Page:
Similar to a connective-tissue graft, free gingival grafts involve the use of tissue from the roof of the mouth. But instead of making a flap and removing tissue under the top layer of flesh, a small amount of tissue is removed directly from the roof of the mouth and then attached to the gum area being treated. This method is used most often in people who have thin gums to begin with and need additional tissue to enlarge the gums.
In this procedure, instead of taking tissue from the palate, it is grafted from gum around or near the tooth needing repair. The flap, called a pedicle, is only partially cut away so that one edge remains attached. The gum is then pulled over or down to cover the exposed root and sewn into place. This procedure can only be done in people who have plenty of gum tissue near the tooth.
Recovery from gum grafting surgery
You’ll be able to go home shortly after the procedure is done. Your periodontist may have you wait an hour or two if they want to observe you to make sure there aren’t any issues with the graft. During the first week or two of recovery, try to eat soft, cold foods to make sure you don’t damage the graft. You shouldn’t eat hard or hot foods that can burn or irritate the graft.
Good foods for the recovery period include:
- eggs, especially scrambled or soft-boiled
- vegetables that have been cooked until they’re soft
- cottage cheese
- ice cream
- gelatin, such as Jell-O
Your periodontist will likely recommend that you use an antimicrobial mouthwash for a couple of weeks to prevent infections, plaque buildup on your teeth, or issues with the graft. You shouldn’t brush or floss in that area until your doctor says it’s safe to do so. Brushing or flossing before the area has healed can open the wound or cause an infection. If you’re dealing with any pain or discomfort, over-the-counter pain medications, such as naproxen (Aleve), may provide relief. Don’t exercise or perform any strenuous activities until your doctor says it’s fine to do them.
Are there any complications?
Complications of gum graft surgery are minimal and uncommon. It is, however, possible that people may experience the following:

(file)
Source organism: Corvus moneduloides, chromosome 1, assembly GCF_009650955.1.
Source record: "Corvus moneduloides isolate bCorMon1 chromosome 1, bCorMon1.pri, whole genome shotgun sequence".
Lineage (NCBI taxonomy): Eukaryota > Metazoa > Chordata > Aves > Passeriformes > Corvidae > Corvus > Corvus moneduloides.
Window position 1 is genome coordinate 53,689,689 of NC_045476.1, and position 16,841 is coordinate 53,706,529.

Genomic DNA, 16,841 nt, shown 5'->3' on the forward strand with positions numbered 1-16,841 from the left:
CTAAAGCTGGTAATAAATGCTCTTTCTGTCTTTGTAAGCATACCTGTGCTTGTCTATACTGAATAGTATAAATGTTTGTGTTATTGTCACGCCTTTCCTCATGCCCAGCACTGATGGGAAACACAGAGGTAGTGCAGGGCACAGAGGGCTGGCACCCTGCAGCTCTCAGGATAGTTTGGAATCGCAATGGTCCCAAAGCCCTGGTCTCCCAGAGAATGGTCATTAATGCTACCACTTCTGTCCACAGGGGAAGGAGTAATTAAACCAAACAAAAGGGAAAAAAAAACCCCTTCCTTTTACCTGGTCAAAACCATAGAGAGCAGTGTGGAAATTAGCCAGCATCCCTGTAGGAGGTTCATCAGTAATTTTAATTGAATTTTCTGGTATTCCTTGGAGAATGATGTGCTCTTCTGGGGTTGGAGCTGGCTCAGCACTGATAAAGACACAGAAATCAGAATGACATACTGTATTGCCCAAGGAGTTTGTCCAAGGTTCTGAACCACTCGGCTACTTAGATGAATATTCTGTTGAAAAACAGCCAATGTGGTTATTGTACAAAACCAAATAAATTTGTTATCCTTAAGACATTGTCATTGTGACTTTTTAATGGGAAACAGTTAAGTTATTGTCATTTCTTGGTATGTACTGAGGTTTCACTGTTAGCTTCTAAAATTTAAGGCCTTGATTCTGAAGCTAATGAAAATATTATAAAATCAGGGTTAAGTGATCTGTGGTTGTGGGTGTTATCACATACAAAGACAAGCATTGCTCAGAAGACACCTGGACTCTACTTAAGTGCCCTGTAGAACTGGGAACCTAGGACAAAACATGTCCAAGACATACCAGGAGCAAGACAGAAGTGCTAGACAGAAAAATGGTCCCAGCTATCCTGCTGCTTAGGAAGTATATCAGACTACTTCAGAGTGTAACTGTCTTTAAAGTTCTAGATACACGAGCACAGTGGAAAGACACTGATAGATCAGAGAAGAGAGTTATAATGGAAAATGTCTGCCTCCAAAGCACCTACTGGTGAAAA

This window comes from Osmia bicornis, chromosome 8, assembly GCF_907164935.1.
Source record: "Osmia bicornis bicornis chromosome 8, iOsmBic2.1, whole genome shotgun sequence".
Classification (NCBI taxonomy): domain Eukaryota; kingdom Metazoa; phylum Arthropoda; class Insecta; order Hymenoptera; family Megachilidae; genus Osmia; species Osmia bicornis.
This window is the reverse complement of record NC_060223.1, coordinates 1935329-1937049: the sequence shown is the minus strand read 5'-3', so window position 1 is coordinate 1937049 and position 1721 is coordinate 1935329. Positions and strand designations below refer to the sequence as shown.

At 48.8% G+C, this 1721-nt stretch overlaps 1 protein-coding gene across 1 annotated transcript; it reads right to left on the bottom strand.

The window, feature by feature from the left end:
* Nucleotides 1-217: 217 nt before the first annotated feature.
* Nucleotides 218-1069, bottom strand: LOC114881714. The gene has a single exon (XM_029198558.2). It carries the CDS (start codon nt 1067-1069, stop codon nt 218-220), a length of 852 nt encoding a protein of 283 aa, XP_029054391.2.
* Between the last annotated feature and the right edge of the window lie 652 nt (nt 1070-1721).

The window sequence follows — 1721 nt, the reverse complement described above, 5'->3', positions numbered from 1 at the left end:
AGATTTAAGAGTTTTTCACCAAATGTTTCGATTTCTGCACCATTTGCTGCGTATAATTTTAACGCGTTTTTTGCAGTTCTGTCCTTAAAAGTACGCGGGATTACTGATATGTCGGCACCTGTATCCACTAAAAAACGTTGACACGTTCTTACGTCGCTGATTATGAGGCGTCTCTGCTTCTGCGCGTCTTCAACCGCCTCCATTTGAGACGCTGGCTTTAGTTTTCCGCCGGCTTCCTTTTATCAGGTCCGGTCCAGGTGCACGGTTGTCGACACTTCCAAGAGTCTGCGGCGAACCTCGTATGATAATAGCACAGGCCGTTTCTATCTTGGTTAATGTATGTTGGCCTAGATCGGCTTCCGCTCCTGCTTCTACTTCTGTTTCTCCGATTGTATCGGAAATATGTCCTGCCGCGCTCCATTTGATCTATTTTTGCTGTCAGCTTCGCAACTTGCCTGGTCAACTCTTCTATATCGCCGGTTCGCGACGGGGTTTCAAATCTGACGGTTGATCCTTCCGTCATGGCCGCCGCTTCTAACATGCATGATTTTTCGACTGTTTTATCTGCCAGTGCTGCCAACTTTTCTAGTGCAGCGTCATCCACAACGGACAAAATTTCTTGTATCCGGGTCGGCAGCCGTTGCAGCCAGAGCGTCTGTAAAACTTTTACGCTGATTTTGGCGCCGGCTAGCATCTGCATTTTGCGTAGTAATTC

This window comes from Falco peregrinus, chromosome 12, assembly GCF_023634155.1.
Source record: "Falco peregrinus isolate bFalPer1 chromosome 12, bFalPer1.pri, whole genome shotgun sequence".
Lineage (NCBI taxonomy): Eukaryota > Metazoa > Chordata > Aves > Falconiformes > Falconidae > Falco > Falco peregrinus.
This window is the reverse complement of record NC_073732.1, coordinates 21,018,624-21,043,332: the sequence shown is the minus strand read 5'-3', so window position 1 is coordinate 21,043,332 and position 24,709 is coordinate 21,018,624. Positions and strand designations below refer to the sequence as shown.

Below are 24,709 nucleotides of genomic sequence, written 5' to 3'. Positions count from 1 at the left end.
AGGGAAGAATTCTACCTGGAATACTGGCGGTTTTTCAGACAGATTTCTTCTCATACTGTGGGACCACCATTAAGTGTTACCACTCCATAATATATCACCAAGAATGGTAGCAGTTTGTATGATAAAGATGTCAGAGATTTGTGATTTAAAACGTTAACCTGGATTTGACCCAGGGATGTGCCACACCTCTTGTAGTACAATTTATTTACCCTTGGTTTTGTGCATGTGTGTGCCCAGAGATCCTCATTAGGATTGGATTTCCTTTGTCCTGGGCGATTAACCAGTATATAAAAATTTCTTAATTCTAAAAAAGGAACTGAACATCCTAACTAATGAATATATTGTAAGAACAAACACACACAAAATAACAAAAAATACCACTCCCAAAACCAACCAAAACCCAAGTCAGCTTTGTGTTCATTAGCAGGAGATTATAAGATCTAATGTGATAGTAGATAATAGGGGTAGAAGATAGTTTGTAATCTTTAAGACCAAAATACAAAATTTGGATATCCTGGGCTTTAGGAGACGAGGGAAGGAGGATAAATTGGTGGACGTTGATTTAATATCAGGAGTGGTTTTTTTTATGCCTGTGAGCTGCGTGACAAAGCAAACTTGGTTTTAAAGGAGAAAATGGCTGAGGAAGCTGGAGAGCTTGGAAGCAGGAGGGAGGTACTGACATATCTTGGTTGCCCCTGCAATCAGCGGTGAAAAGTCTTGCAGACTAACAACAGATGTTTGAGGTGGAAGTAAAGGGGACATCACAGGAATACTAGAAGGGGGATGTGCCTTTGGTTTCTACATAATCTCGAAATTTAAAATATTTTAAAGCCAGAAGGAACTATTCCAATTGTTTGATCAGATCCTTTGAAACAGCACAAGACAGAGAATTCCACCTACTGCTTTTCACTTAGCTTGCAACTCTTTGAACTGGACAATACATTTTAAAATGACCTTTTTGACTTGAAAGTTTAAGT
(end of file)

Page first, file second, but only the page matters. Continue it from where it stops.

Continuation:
- bleeding gums
- swollen gums
- teeth feeling looser (though this should only be temporary)
- sensitive teeth
- spaces appearing between the teeth
Occasionally, the graft tissue may not attach to the graft site properly. This is very rare, but if this happens a person might require repeat surgery. Some people do not like the way their smile looks after their gum graft surgery. In these situations, the periodontist may be able to reshape the gums to help change the way they look.
When to Call the Doctor?
Call your dentist if you experience any unusual symptoms following surgery, such as: bleeding that won’t stop after applying pressure for 20 minutes or more pain, swelling, and bruising than your dentist said to expect.
How Much Will a Gum Graft Cost?
Many dental insurance companies will pay a portion of the cost of gum grafts. If you don’t have insurance, the cost of gum surgery will depend on how much work is being done. Talk to your dentist to learn about your payment options.
Is gum grafting permanent?
Gum grafting surgery permanently covers the exposed root, helps reduce discomfort, and restores the good health of the gums. Improved appearance – Periodontal disease is characterized by gum recession and inflammation.
Can receding gums grow back?
The simple answer is, no. If your gums are damaged by, for example periodontitis, the most severe form of gum disease, it’s not possible for receding gums to grow back.